Auctioning Off Bad Art


Melati Kaye and Simcha Singer read about one of MoBA’s pieces.
Curator-in-Chief Mike Frank starts the bidding for “Clown.”

On Monday night, the Museum of Bad Art held a Rejection Collection Auction, raising $1,080 dollars for charity.

MoBA, whose permanent collection is “conveniently located just outside the men’s room” in the basement of the Dedham Community Theater, is the world’s preeminent institution dedicated to the collection, preservation, and advancement of bad art.

The idea of MoBA was born when antiques dealer Scott Wilson happened upon a painting about to be collected as trash in West Roxbury. That rescued work, the incomparable “Lucy in the Field with Flowers,” is the piece de resistance of MoBA’s permanent collection. As MoBA patron Richard Gleaves observes, “As with all great art, extended viewing reveals endless layers of mysteries: What is Norman Mailer’s head doing on an innocent grandma’s body, and are those crows or F-16’s skimming the hills?”

Other favorites in the collection include a pointillist painting of a large man sitting in a bathroom, and “The Athlete,” a large work in crayon of a Greek athlete launching a discus and wearing a toga, black shoes and white socks. The majority of MoBA’s works are acquired as gifts, from the trash, or from thrift stores. Accordingly, said Louise Sacco, the Permanent Acting Interim Executive Director, the auction’s proceeds will go to two charities (in addition to MoBA itself): Goodwill, and the “entertainment fund” of the Cambridge Sanitation Department, “for their role in rescuing lots of our pieces from oblivion.”

Badness in art is an inscrutable quality. It is almost impossible to explain what makes a piece bad enough for MoBA, and 80-90% of all submitted works are rejected on the curators’ intuition. One trait that many works share, however, is that while the artist is clearly technically skilled and passionate about his work, something in the execution has gone horribly wrong. Common examples: the artist chooses an unfortunate subject, neglects to complete (or start) an important detail, like limbs, or adds words to the piece to convey meaning that he is unable to communicate successfully with images. The art must also not be intentionally bad. “The Athlete,” for example, was nearly removed from the permanent collection because of concerns raised about the artist’s sincerity. Finally, it helps if the piece is really big.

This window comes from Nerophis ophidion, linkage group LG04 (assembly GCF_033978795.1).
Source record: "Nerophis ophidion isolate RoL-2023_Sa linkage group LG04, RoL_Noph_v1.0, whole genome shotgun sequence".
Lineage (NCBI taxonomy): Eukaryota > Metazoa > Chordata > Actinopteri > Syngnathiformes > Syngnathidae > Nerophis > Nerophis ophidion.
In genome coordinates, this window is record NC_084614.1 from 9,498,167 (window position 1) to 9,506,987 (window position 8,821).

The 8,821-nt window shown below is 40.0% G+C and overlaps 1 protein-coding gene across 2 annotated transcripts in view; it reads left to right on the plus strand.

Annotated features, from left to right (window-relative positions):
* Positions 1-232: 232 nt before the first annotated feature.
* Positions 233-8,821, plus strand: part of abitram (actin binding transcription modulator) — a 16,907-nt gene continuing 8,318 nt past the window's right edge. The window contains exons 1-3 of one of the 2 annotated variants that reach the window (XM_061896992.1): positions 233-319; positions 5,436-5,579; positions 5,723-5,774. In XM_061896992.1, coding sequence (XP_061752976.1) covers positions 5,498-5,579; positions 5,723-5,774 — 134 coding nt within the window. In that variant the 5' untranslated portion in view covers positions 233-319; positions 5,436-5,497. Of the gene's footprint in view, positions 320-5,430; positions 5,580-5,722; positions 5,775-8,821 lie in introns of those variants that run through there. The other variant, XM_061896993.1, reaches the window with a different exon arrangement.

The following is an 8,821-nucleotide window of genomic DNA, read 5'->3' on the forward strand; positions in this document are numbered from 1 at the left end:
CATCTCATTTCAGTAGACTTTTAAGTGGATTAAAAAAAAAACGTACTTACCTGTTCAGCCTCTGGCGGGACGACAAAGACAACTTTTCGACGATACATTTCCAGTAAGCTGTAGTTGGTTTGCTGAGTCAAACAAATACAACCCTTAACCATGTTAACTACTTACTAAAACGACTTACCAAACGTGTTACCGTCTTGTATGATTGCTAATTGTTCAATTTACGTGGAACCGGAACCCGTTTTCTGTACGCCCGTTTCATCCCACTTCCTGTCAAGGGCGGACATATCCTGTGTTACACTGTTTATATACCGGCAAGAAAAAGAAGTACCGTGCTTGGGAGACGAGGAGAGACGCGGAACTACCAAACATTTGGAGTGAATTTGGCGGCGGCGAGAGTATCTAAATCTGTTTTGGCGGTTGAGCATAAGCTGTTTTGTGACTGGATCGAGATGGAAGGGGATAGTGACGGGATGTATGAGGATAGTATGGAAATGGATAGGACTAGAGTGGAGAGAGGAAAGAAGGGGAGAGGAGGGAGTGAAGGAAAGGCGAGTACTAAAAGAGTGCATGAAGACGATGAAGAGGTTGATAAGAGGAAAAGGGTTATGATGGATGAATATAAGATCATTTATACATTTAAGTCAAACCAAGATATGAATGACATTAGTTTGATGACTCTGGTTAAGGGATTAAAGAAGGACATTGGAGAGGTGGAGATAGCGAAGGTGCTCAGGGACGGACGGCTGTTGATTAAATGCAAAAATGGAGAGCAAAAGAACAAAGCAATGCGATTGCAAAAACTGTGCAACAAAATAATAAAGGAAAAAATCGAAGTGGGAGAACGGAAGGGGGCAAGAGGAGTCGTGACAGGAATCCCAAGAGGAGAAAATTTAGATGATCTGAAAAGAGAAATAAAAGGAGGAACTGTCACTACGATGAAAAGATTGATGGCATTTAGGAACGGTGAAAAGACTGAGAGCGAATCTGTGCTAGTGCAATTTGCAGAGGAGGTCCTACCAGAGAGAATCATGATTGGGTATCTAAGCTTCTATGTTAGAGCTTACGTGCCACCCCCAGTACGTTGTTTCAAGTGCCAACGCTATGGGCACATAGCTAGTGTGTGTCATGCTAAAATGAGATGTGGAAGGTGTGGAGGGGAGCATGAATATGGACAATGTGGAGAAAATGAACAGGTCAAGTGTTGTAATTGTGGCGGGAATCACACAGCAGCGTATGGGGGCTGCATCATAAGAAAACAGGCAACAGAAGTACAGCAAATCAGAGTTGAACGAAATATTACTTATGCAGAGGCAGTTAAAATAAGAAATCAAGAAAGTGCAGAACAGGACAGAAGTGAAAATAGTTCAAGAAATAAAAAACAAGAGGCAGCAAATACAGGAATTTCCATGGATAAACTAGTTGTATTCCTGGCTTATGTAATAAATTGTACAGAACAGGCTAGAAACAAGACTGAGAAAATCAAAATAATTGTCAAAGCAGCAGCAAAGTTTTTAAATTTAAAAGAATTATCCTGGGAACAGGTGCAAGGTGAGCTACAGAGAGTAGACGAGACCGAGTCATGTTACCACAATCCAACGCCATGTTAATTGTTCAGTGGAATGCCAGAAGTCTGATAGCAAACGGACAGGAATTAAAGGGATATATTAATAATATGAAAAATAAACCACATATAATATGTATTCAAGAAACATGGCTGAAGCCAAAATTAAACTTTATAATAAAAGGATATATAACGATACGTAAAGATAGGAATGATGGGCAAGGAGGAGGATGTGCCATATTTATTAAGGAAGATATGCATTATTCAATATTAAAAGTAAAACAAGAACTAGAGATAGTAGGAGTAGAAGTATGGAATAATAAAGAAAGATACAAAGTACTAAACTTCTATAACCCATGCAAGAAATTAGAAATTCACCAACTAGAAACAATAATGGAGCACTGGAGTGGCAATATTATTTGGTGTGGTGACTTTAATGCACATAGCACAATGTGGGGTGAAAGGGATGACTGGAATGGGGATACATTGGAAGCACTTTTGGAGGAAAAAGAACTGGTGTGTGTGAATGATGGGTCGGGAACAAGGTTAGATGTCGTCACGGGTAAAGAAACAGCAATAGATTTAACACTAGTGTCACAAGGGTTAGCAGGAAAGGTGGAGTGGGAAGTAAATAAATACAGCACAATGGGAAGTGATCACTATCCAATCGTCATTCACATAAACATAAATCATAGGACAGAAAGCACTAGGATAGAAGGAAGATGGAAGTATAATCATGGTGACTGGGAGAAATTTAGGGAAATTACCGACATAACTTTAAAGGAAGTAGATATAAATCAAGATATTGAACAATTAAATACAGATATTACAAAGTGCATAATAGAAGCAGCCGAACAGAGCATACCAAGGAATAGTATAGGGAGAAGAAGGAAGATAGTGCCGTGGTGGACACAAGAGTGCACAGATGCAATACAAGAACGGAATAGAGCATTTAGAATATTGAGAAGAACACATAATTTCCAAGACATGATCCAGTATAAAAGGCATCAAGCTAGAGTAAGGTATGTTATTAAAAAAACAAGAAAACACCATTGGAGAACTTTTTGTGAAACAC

The auction on Monday night was a selection of pieces that MoBA has rejected over the years. Live previewing began at 7:00, and the bidding began at 7:30 to an audience of about 70. The event took place in the theater where “The Wind that Shakes the Barley” is currently playing. The pieces were spread around the room, so that bidders could sit next to their favorite works if they wished.

One early piece on the block was “Amoeba,” which opened at $5. The bidding increased to $23 and then stagnated. Mike Frank, the auctioneer and Curator-in-Chief, wondered if there were any scientists present who could verify that it was actually an amoeba. Melati Kaye, a bio major at Reed College in Oregon, said that she thought it looked like the moment of conception instead. The piece was immediately renamed “The Moment of Conception” and bidding took off again, ending at $32.

Another popular piece, “At the Shore,” featured a number of ladies in expensive dresses who appeared to be standing and reclining in what may or may not have been water. It was won by Peter Reynolds, a children’s book illustrator and Dedham store owner.

The largest painting, “Showgirl,” was acquired by Tim Medarri of Cambridge. It features a dancer with blue hair about to extend a green leg over her head, as well as a flower (or possibly a banana), and so much oil paint that the subject matter is unidentifiable except at a great distance. In addition to Showgirl, a number of paintings featured blue-haired or -skinned subjects. The pervasiveness of blue reflects both Frank’s preferences as Curator, and economic considerations. As Frank explained to the audience, “I never understood until someone told me that blue paint is cheaper than other colors.”

Showgirl’s new owner and his girlfriend, Georgia Beyersdorfer of Newton, were active bidders throughout the evening, also winning a copper engraving of the Madonna and an extremely cheerful Child “with googly eyes.” Mr. Medarri and Ms. Beyersdorfer got involved with MoBA one year ago, when “we came here for our second or third date, and we got terribly lost and it took us 1.5 hours from Newton. When we got to the museum, it was half-flooded…and it was pretty much the best date ever.”

What prompts people to buy bad art? As Mr. Reynolds, the new owner of At the Shore, explained about his purchase, “I would say….I would say…. that’s a very good question.”

MoBA is located at 580 High Street in Dedham Square. It is open whenever the theater is showing movies. For movie times, see For more information, see

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